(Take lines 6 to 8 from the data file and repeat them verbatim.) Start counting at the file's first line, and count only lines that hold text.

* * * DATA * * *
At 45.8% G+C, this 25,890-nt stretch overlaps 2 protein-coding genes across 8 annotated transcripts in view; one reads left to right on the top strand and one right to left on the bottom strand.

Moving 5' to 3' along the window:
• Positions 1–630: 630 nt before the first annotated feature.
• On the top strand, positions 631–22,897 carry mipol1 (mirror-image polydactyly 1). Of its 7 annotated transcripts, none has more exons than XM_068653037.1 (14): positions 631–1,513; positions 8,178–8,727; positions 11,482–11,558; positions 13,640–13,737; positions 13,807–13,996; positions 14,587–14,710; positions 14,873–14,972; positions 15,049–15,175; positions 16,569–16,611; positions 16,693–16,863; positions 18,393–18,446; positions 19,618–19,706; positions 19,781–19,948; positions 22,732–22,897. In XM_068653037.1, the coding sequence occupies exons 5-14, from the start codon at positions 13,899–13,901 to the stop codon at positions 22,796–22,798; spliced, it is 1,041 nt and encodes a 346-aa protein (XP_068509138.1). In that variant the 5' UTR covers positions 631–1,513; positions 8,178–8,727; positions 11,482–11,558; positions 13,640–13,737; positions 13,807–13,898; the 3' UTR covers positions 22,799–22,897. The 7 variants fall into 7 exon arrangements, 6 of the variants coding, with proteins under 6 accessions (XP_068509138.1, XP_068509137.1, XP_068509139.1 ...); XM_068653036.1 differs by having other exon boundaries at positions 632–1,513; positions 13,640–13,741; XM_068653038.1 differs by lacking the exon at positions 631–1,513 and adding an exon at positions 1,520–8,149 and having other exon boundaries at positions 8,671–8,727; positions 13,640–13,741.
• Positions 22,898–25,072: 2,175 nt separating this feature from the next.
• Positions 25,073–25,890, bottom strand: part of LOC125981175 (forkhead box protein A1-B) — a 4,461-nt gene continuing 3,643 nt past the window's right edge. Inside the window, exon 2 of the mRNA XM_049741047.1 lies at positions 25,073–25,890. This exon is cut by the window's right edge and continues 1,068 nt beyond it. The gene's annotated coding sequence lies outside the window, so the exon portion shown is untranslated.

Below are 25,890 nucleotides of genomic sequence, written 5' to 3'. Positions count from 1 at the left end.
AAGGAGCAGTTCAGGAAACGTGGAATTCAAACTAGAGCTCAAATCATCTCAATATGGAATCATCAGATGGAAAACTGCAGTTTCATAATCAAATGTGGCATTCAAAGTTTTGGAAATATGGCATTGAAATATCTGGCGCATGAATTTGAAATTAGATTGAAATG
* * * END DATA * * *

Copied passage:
• Positions 25,073–25,890, bottom strand: part of LOC125981175 (forkhead box protein A1-B) — a 4,461-nt gene continuing 3,643 nt past the window's right edge. Inside the window, exon 2 of the mRNA XM_049741047.1 lies at positions 25,073–25,890. This exon is cut by the window's right edge and continues 1,068 nt beyond it. The gene's annotated coding sequence lies outside the window, so the exon portion shown is untranslated.

Below are 25,890 nucleotides of genomic sequence, written 5' to 3'. Positions count from 1 at the left end.
AAGGAGCAGTTCAGGAAACGTGGAATTCAAACTAGAGCTCAAATCATCTCAATATGGAATCATCAGATGGAAAACTGCAGTTTCATAATCAAATGTGGCATTCAAAGTTTTGGAAATATGGCATTGAAATATCTGGCGCATGAATTTGAAATTAGATTGAAATG